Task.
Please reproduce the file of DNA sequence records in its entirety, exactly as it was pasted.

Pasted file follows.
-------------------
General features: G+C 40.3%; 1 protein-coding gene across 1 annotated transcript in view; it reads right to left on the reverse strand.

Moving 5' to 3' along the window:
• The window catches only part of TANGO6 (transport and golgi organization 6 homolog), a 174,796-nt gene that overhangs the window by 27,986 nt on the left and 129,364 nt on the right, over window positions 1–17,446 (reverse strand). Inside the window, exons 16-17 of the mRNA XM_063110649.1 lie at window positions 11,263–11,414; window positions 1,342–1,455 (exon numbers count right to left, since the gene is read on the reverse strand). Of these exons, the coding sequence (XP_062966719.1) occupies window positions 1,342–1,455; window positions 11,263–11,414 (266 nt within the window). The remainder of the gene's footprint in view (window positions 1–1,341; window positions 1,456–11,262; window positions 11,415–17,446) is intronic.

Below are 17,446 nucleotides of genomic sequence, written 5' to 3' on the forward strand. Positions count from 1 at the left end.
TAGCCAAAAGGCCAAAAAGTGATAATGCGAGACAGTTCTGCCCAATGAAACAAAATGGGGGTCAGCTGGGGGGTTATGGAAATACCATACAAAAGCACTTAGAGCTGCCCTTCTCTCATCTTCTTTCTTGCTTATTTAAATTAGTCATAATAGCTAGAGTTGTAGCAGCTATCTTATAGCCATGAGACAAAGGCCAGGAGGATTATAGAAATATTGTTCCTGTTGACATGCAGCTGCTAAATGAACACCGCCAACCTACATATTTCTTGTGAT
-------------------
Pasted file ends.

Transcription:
General features: G+C 40.3%; 1 protein-coding gene across 1 annotated transcript in view; it reads right to left on the reverse strand.

Moving 5' to 3' along the window:
• The window catches only part of TANGO6 (transport and golgi organization 6 homolog), a 174,796-nt gene that overhangs the window by 27,986 nt on the left and 129,364 nt on the right, over window positions 1–17,446 (reverse strand). Inside the window, exons 16-17 of the mRNA XM_063110649.1 lie at window positions 11,263–11,414; window positions 1,342–1,455 (exon numbers count right to left, since the gene is read on the reverse strand). Of these exons, the coding sequence (XP_062966719.1) occupies window positions 1,342–1,455; window positions 11,263–11,414 (266 nt within the window). The remainder of the gene's footprint in view (window positions 1–1,341; window positions 1,456–11,262; window positions 11,415–17,446) is intronic.

Below are 17,446 nucleotides of genomic sequence, written 5' to 3' on the forward strand. Positions count from 1 at the left end.
TAGCCAAAAGGCCAAAAAGTGATAATGCGAGACAGTTCTGCCCAATGAAACAAAATGGGGGTCAGCTGGGGGGTTATGGAAATACCATACAAAAGCACTTAGAGCTGCCCTTCTCTCATCTTCTTTCTTGCTTATTTAAATTAGTCATAATAGCTAGAGTTGTAGCAGCTATCTTATAGCCATGAGACAAAGGCCAGGAGGATTATAGAAATATTGTTCCTGTTGACATGCAGCTGCTAAATGAACACCGCCAACCTACATATTTCTTGTGAT